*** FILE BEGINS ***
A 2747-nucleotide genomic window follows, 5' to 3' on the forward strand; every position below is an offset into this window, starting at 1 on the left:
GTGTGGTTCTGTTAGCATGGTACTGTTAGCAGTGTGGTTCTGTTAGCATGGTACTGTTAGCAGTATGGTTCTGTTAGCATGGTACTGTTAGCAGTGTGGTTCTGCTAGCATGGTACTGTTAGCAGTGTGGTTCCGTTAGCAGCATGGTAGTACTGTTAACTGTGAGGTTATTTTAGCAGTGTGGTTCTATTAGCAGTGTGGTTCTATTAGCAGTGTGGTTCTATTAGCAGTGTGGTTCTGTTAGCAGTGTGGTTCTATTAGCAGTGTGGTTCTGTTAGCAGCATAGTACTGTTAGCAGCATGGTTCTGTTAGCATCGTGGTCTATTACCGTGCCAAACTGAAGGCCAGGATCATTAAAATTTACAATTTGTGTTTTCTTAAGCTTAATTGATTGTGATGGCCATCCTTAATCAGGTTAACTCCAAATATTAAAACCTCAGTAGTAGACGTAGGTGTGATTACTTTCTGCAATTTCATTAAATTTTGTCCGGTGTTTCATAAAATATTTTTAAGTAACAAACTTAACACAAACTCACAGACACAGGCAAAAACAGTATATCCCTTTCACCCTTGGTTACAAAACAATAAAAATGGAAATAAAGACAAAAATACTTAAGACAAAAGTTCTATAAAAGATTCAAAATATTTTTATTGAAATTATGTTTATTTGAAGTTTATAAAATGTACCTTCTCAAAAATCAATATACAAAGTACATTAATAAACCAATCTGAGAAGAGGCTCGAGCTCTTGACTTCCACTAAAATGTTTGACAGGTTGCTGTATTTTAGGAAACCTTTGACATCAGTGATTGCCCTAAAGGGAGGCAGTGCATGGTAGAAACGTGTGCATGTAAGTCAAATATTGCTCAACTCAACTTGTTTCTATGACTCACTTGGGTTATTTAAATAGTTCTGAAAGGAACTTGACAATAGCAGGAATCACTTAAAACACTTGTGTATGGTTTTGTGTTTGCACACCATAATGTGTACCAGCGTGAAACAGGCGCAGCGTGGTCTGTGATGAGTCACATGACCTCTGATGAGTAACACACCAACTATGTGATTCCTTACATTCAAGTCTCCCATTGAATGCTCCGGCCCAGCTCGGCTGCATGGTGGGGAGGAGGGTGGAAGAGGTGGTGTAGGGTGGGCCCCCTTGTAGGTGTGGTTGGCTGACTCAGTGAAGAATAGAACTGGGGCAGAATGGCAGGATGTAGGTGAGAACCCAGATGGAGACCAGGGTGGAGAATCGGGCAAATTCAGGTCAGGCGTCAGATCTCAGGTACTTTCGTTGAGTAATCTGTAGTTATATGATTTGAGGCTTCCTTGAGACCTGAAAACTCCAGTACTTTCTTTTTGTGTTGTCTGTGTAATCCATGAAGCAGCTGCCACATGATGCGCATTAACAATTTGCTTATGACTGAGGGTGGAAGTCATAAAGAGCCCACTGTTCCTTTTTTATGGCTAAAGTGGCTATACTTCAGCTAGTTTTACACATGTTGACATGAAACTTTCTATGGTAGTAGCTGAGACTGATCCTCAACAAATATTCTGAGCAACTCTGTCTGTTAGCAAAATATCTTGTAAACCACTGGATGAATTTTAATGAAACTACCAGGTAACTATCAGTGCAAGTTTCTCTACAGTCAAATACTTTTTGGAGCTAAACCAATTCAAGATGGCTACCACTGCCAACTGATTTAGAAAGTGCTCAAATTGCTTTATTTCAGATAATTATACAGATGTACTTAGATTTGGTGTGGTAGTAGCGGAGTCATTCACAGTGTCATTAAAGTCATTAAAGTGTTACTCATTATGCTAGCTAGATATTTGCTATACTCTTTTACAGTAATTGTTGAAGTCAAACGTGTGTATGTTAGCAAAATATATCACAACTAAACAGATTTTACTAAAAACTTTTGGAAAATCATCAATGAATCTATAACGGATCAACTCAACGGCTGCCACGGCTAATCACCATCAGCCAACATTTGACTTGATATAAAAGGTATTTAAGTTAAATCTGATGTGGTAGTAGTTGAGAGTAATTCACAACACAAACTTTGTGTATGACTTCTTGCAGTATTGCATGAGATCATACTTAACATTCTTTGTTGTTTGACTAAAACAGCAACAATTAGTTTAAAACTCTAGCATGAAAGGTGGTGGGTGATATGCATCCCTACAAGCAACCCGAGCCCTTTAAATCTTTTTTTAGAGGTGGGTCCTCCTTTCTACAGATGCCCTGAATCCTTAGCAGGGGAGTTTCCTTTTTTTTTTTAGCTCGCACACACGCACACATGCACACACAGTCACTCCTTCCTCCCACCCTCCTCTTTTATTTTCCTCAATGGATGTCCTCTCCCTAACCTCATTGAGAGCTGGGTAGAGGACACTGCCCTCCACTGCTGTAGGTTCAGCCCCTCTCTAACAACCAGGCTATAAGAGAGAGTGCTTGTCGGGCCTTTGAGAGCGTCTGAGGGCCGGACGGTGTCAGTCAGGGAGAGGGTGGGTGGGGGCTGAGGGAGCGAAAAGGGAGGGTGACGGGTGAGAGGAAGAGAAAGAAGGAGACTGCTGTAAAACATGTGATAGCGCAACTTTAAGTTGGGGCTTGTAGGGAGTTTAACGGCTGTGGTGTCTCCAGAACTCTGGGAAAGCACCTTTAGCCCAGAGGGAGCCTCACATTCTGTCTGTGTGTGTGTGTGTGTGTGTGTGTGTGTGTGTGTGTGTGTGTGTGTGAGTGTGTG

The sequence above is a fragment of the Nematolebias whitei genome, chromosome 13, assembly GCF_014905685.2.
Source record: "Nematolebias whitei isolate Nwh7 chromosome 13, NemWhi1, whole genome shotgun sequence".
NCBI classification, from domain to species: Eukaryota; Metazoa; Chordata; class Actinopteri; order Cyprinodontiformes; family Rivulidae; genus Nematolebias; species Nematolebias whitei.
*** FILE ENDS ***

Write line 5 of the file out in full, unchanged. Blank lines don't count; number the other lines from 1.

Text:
NCBI classification, from domain to species: Eukaryota; Metazoa; Chordata; class Actinopteri; order Cyprinodontiformes; family Rivulidae; genus Nematolebias; species Nematolebias whitei.